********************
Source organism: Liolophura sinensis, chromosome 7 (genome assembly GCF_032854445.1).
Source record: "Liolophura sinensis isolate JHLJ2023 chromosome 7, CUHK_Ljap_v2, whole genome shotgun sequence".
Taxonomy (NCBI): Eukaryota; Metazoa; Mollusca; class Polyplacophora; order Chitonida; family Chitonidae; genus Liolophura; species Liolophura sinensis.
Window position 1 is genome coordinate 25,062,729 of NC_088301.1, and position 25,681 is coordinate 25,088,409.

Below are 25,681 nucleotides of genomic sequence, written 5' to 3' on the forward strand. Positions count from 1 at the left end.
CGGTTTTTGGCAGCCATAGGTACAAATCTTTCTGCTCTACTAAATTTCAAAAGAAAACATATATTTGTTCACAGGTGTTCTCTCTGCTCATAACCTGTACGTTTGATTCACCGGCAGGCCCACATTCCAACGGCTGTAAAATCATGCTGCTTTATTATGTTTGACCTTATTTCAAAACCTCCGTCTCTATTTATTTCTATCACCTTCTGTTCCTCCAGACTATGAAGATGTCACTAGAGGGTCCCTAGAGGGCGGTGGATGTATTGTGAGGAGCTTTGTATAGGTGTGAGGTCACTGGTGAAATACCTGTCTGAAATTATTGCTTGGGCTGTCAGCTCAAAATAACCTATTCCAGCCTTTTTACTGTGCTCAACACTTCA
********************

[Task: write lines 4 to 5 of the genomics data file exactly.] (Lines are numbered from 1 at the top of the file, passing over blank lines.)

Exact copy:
Window position 1 is genome coordinate 25,062,729 of NC_088301.1, and position 25,681 is coordinate 25,088,409.

Below are 25,681 nucleotides of genomic sequence, written 5' to 3' on the forward strand. Positions count from 1 at the left end.